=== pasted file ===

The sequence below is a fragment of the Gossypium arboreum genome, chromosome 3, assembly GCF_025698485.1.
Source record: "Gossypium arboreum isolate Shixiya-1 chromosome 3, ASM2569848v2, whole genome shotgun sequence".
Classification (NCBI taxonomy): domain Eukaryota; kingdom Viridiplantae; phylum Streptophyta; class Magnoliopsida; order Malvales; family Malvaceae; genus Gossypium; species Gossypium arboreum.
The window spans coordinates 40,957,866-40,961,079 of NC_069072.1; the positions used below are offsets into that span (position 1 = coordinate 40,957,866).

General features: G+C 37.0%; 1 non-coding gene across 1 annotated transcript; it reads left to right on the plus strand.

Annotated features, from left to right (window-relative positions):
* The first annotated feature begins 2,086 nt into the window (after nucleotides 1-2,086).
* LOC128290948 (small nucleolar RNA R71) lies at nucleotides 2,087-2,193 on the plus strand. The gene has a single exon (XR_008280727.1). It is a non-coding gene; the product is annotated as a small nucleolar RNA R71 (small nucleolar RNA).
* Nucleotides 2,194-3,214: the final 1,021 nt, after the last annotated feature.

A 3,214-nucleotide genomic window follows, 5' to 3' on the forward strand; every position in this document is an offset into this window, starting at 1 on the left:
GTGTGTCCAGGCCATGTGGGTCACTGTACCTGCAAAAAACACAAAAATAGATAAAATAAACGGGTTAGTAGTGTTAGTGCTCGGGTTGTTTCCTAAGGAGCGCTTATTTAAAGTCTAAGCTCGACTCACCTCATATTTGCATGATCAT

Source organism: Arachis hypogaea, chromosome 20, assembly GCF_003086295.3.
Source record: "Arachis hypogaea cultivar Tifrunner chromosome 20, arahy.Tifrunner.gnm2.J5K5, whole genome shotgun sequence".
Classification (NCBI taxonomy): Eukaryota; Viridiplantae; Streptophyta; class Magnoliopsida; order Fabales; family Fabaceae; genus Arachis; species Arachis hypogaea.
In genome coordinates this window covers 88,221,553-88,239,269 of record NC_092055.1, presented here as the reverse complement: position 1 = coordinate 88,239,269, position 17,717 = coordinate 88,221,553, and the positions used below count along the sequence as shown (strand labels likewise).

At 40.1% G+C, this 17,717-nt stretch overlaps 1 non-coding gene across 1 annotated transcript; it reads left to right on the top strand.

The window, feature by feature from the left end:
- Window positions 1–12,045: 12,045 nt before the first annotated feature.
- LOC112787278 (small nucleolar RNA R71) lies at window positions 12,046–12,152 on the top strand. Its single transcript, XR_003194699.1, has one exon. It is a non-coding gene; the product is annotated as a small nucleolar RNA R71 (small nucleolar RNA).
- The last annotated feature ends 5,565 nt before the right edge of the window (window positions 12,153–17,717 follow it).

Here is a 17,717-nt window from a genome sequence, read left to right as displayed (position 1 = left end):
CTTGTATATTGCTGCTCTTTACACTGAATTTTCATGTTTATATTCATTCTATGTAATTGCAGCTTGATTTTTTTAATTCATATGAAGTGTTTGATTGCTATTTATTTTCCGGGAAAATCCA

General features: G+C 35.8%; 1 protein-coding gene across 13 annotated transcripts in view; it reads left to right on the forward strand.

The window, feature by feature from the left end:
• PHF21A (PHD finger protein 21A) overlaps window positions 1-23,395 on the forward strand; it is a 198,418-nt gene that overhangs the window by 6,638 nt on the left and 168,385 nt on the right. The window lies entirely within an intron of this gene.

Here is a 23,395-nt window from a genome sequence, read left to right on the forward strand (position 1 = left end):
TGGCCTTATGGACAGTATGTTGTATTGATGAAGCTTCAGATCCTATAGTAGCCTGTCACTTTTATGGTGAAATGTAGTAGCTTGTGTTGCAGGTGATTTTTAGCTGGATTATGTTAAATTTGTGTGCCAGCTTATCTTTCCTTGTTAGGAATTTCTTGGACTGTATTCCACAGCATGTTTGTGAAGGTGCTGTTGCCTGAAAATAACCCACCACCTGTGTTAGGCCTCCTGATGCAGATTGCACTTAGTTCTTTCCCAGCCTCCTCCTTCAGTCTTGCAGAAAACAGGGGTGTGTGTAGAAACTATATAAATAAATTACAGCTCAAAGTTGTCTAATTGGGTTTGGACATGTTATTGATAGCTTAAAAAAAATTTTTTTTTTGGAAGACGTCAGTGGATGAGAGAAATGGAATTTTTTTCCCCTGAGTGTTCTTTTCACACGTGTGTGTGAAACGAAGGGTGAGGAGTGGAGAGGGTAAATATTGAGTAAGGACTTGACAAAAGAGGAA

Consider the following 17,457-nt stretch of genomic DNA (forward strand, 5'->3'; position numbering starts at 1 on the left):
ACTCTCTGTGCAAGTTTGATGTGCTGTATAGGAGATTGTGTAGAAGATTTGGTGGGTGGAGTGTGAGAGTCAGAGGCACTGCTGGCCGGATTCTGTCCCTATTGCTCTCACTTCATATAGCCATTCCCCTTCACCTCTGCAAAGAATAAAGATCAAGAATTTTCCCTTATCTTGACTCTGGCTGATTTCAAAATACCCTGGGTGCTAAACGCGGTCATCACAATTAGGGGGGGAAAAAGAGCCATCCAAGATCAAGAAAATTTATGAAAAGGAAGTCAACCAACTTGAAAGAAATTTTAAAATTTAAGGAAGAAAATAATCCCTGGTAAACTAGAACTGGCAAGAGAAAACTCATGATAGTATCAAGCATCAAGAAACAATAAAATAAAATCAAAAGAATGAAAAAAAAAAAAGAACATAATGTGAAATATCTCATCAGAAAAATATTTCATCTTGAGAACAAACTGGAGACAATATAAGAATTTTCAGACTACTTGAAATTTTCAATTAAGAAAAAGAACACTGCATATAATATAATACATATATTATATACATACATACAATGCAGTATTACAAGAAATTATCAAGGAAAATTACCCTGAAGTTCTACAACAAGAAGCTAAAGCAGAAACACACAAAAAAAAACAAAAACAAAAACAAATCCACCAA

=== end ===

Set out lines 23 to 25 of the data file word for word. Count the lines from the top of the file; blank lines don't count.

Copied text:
General features: G+C 35.8%; 1 protein-coding gene across 13 annotated transcripts in view; it reads left to right on the forward strand.

The window, feature by feature from the left end:
• PHF21A (PHD finger protein 21A) overlaps window positions 1-23,395 on the forward strand; it is a 198,418-nt gene that overhangs the window by 6,638 nt on the left and 168,385 nt on the right. The window lies entirely within an intron of this gene.